Sister Julia (Marie Loretta) Shea
“Be still before the Lord; wait for God.” (Psalm 37:7)
“In speaking of Sister Julia’s death, more than one person has commented, ‘She waited so long to die’ or ‘She has waited so long for the Lord.’ When we come to think of it, we realize that all of us spend much of our life in waiting. Look to the beginning of this day — what have you waited for? And if you look to tomorrow, what further events or situations are you awaiting? What does it mean ‘to wait?’ It is to stay in place, to remain inactive but always looking forward to an unachieved goal. To wait is to hope. All of Sister Julia’s life was a waiting. And all of her life was hoping. Vivacious and outgoing by nature, she was always looking forward — even impatiently — to the next desired goal, bringing her considerable creative energy to fulfillment. And the final years of her extreme debilitation were no less fruitful although, in the words of the poet, she could ‘only stand and wait,’” said Sister Alexa Suelzer in her commentary for Sister Julia Shea, who died Feb. 20.
“It was Sept. 14, 1916, in Malden, Mass., that Sister Julia saw the first day of her 90 years — 90 years of waiting,” said Sister Alexa. Julia Lenora Shea, the eldest of three children, was the daughter of Daniel and Ellen (O’Connor) Shea. She attended elementary and secondary school at Cheverus, Malden. She entered the Congregation at Maryhurst, Hyattsville, Md., where she received the name of Sister Marie Loretta. She pronounced first and perpetual vows March 11, 1937, and Jan. 23, 1943, respectively. Sister Julia earned a bachelor’s degree in social studies from Saint Mary-of-the-Woods College and a master’s degree in English from Indiana State University.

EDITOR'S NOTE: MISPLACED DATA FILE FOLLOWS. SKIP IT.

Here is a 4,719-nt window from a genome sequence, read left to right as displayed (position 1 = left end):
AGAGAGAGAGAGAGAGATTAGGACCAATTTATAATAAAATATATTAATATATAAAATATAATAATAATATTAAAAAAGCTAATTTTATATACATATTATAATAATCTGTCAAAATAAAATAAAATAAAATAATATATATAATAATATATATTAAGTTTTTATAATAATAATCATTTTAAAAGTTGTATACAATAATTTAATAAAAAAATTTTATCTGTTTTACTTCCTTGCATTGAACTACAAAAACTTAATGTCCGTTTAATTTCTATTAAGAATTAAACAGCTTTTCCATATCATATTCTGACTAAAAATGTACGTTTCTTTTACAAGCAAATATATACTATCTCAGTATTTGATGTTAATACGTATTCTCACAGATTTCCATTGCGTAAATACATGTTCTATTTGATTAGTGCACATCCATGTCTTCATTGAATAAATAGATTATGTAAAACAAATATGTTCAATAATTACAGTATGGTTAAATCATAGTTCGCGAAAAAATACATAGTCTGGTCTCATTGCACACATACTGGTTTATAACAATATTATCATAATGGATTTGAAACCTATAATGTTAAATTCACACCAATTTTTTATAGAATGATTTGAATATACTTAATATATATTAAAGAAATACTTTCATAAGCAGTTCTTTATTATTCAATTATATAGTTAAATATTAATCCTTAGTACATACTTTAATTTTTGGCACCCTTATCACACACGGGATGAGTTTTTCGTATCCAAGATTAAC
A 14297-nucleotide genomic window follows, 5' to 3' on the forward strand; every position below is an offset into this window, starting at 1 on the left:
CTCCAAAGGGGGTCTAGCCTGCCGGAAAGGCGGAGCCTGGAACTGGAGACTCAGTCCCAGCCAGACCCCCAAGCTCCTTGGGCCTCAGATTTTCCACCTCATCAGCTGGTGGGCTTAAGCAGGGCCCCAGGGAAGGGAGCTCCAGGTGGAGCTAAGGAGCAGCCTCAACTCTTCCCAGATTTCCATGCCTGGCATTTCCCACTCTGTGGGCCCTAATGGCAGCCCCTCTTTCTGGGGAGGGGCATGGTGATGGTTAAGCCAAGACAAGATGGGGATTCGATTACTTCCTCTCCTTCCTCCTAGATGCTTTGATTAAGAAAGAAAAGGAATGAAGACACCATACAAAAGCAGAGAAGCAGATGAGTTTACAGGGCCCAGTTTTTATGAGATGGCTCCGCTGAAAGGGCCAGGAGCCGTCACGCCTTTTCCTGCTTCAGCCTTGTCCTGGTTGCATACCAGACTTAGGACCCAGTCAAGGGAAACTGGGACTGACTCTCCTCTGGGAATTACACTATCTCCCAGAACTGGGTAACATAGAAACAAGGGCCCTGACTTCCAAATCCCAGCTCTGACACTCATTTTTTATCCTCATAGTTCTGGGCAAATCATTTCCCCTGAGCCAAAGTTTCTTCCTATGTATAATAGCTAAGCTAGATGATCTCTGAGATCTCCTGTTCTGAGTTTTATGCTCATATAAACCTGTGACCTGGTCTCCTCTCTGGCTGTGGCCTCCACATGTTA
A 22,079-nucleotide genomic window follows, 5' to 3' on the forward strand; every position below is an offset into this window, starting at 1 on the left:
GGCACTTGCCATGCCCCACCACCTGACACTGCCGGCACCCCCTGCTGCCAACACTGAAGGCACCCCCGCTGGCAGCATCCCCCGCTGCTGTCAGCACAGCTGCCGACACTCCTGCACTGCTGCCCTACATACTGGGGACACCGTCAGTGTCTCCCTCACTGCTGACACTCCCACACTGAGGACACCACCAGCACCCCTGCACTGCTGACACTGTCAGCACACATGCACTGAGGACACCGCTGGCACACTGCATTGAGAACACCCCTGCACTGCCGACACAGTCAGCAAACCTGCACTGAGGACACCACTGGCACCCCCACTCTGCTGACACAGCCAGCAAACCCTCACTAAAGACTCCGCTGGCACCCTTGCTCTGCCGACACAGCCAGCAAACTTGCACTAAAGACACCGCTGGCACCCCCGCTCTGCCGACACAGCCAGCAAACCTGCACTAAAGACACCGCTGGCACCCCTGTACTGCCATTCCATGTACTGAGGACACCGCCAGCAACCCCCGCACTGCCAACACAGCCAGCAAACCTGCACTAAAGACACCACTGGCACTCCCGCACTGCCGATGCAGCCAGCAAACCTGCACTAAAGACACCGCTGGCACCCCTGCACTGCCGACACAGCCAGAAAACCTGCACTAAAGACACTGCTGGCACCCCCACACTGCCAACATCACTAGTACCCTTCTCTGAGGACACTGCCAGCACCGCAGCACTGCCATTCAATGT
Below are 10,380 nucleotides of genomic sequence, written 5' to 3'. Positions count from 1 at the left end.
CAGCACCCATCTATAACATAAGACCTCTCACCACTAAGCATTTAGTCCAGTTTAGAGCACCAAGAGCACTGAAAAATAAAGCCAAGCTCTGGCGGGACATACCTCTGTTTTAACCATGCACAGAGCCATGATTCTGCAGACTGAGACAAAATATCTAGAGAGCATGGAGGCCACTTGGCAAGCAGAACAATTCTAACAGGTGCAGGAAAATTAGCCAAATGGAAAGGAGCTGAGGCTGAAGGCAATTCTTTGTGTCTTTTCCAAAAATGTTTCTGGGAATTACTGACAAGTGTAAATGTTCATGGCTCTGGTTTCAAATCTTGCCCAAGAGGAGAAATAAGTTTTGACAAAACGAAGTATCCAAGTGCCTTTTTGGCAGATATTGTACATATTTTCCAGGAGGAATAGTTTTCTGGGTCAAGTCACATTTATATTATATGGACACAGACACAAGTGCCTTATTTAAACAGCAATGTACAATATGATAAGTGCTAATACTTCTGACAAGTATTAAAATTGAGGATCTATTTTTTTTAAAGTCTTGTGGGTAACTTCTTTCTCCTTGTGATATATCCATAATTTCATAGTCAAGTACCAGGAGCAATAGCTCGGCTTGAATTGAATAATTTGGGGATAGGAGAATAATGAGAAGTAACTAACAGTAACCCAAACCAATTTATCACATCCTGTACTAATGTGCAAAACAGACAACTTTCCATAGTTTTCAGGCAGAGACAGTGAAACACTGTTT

In 1937, Sister Julia began teaching upper elementary school children at St. Clement, Lansdowne, Md. On the East Coast, she either taught or served as principal at Holy Redeemer, Berwyn, and Ascension, Halethorpe, Md.; Dunblane, Washington, D.C.; and St. Rose, Chelsea, and Sacred Heart, Malden, Mass. Her ministry in education also took her to St. Joan of Arc and St. Philip Neri, Indianapolis; and Providence High School, Joliet, and Providence High School, New Lenox, Illinois. Sister Julia also spent seven years teaching at Marywood, Orange, Calif.
“After a well deserved sabbatical year at Notre Dame, Ind., Sister Julia undertook a new ministry — administrative assistant to the Most Rev. Daniel I. Ryan, Bishop of Springfield, Ill. From 1984 to 1997, she served in this capacity, departing only after her 80th birthday,” said Sister Alexa.
“One of her grade school pupils uses the word ‘fabulous’ to describe Sister Julia as a teacher — organized, fair, thorough, eager, demanding and lively. And a great fan of the Red Sox!” shared Sister Alexa.
Upon retiring from the diocesan office, Sister Julia provided convent service in Quincy, Mass. She came to the Woods in 2000.
“Decades ago when she was in high school, Sister Julia wrote for her school paper an account of a Sister of Providence who had died after 29 years in the Infirmary. She wrote: ‘The story of her deeds did not reach the ends of the earth, but who would not call her years of patient, cheerful suffering an extraordinary deed?’ Assuredly Sister Julia could not have anticipated that her own final years would place comparable demands upon her courage and patience,” continued Sister Alexa.
“Sister Julia leaves us as we begin Lent, or, in other words, as we wait for Easter. But for her, no more suffering, no more waiting. And from her place of fulfillment she encourages us: ‘Wait for the Lord, take courage; be stouthearted, wait for the Lord,’” said Sister Alexa.
The Mass of Christian Burial for Sister Julia was celebrated Feb. 23 with her nephew, the Rev. Robert E. Hayes, presiding. She was preceded in death by all her siblings.
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